What is a Fireplace Lintel?
Are you wondering if the lintel bar above your firebox is necessary? This bar extends over the top of the firebox and supports the front side of the chimney. Many interior designers, contractors, and DIY homeowners are guilty of removing this essential chimney component. While the fireplace lintel might not look important to you, it plays a critical role in protecting your home.
The fireplace lintel or lintel bar is a horizontal beam that runs across the length of the fireplace and supports the chimney. It typically extends into each side of the wall by about 4 inches. In some cases, it is an arch made of brick or stone that extends over the firebox into the walls. Old homes often have a wooden lintel, while newer homes usually have a lintel made of steel, stone, brick, or concrete. Steel and concrete lintels last the longest.
Why is a Lintel Necessary?
Building codes in most areas require that a fireplace has a lintel. It plays a crucial role in supporting the chimney’s weight and protecting other components from the high temperatures of the fire. Removing it can be a costly mistake.
The primary role of a lintel is structural support. Mortar joints and bricks can deteriorate over time. Without a lintel, the front of your chimney could collapse into the firebox if the masonry weakens. The lintel prevents this. Also, it creates a strong foundation to help your fireplace withstand the vibration of power tools during harsh chimney cleanings.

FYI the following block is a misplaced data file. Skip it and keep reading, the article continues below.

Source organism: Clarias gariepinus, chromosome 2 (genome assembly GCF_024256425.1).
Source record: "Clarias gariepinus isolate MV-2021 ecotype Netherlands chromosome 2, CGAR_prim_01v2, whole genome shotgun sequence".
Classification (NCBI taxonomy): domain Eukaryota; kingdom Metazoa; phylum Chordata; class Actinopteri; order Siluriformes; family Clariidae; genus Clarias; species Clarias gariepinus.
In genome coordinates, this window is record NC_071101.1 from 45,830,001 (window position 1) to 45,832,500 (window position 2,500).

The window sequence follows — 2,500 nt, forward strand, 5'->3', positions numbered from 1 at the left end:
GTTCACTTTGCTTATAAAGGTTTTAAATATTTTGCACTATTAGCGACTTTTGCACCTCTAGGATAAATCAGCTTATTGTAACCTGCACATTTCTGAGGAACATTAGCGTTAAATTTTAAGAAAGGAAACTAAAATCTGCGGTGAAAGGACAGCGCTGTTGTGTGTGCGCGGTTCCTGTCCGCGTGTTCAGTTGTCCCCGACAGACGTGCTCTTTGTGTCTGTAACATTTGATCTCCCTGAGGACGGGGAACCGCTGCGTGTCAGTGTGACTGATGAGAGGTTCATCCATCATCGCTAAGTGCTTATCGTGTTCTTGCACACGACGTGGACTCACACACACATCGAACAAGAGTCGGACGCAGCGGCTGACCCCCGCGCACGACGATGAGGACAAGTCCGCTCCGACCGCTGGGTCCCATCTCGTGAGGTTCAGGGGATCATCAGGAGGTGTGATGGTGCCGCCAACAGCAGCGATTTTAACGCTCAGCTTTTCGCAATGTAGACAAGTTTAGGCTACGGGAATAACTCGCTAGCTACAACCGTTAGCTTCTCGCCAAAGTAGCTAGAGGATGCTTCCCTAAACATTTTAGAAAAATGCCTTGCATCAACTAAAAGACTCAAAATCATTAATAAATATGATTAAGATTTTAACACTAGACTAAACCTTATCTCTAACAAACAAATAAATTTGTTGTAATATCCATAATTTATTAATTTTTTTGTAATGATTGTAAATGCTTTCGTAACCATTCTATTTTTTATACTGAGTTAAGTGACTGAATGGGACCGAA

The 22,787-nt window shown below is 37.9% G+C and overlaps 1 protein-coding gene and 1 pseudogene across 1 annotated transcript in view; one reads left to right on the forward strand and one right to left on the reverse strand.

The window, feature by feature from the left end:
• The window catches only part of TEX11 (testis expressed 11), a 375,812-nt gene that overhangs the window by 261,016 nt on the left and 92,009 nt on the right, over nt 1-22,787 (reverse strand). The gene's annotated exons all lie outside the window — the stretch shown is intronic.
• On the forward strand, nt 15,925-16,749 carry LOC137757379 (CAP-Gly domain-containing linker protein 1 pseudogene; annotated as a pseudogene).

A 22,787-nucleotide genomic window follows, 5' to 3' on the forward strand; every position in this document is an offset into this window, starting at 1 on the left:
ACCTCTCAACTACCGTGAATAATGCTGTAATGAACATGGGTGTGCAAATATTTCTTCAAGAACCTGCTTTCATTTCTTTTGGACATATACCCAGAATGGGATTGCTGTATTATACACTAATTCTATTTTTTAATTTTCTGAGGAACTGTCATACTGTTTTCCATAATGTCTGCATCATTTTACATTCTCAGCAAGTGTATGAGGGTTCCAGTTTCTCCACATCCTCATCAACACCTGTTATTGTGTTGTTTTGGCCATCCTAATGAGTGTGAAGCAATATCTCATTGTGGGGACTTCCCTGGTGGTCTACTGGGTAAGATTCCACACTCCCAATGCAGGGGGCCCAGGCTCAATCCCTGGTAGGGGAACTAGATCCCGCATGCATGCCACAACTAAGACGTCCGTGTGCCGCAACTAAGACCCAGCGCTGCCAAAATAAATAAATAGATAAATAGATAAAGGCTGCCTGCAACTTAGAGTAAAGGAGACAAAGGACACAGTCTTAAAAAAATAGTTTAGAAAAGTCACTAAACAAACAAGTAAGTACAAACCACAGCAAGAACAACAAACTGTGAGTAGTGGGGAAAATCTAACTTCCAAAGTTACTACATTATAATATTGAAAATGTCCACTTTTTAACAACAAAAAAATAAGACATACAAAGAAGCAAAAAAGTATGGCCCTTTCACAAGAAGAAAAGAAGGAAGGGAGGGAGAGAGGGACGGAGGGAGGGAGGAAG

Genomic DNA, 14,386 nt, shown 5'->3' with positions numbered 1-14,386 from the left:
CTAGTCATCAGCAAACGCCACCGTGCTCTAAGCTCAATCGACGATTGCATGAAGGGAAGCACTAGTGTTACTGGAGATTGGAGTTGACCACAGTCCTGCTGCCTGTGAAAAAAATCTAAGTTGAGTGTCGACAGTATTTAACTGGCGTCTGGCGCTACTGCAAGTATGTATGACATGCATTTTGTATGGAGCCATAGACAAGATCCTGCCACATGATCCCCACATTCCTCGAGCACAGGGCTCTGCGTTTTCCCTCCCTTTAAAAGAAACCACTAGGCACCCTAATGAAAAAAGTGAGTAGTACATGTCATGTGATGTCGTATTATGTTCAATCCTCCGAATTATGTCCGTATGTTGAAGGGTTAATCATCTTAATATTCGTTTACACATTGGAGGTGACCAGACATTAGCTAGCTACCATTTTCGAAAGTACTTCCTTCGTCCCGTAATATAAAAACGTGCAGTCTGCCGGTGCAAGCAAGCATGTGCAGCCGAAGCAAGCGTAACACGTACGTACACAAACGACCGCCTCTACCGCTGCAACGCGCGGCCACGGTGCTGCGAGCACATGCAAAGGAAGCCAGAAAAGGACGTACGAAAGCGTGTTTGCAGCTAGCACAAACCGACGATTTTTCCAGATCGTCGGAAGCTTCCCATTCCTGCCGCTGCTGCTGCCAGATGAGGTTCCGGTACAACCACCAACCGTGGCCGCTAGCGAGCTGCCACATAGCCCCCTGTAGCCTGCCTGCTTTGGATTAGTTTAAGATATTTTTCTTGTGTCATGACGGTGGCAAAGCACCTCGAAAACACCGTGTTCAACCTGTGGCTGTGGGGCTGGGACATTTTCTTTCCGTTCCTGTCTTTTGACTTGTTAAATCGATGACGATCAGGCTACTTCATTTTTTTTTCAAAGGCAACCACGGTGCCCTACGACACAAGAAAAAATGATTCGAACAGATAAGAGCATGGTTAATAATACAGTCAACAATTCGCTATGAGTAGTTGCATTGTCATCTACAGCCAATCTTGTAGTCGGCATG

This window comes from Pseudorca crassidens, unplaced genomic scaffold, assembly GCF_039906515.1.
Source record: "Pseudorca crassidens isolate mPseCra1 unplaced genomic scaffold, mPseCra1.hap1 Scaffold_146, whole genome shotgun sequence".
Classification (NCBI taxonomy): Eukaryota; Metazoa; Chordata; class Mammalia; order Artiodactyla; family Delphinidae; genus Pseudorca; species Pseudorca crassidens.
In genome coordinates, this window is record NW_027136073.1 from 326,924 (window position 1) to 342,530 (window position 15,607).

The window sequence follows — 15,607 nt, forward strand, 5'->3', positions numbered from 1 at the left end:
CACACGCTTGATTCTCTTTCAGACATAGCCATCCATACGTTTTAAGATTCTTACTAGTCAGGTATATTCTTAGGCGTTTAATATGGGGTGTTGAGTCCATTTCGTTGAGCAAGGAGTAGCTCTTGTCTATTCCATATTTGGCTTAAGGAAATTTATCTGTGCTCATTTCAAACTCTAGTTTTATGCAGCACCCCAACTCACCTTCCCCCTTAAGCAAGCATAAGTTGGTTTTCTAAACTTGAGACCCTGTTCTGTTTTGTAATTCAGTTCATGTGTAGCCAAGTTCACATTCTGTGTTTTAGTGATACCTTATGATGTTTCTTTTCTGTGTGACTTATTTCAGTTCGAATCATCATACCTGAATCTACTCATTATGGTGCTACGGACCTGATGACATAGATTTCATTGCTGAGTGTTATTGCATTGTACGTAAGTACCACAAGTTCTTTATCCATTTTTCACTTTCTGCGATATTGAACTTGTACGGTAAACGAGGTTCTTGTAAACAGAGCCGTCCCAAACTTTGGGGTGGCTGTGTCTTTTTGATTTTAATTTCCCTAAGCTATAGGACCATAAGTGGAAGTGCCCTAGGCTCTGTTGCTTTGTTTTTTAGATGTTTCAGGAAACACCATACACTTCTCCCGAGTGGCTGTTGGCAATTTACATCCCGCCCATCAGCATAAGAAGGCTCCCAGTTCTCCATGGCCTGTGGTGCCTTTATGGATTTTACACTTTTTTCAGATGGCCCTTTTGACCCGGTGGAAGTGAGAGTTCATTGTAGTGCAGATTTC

Another function of the lintel bar is to protect the chimney masonry from the fire’s highest temperatures. While the building materials used for fireplaces are designed to withstand intense temperatures, they can still be broken and damaged from immense heat. The lintel reduces the heat exposure that the rest of the chimney endures. In doing, it extends the chimney’s life and decreases the risk of cracks or other heat damage.
What Can Happen if the Lintel is Removed?
Structural and safety problems caused by removing a lintel won’t show up overnight. What you may notice right away are smoking problems when you use your fireplace. The main reason that designers, contractors, and homeowners remove a lintel is to make the firebox taller. While this may look more appealing, it makes your fireplaces less efficient and more likely to smoke.
Fireplaces are designed with specific dimensions and components to produce an efficient fire that vents properly. If your fireplace isn’t built correctly, it won’t function optimally. Without a lintel, smoke is more likely to flow out into your home instead of venting properly up the chimney.
Before moving forward with a fireplace remodel or new fireplace façade, check with a chimney expert who has been certified by the National Fireplace Institute (NFI). NFI certified chimney technicians know the state and local building codes for fireplaces and chimneys that your contractor may be unaware of. They can inspect the plans to ensure the design is up to code and optimally designed to burn fuel efficiently. The NFI certified chimney technicians at Burlington work with customers throughout Southeast Wisconsin. We have years of experience building custom fireplaces.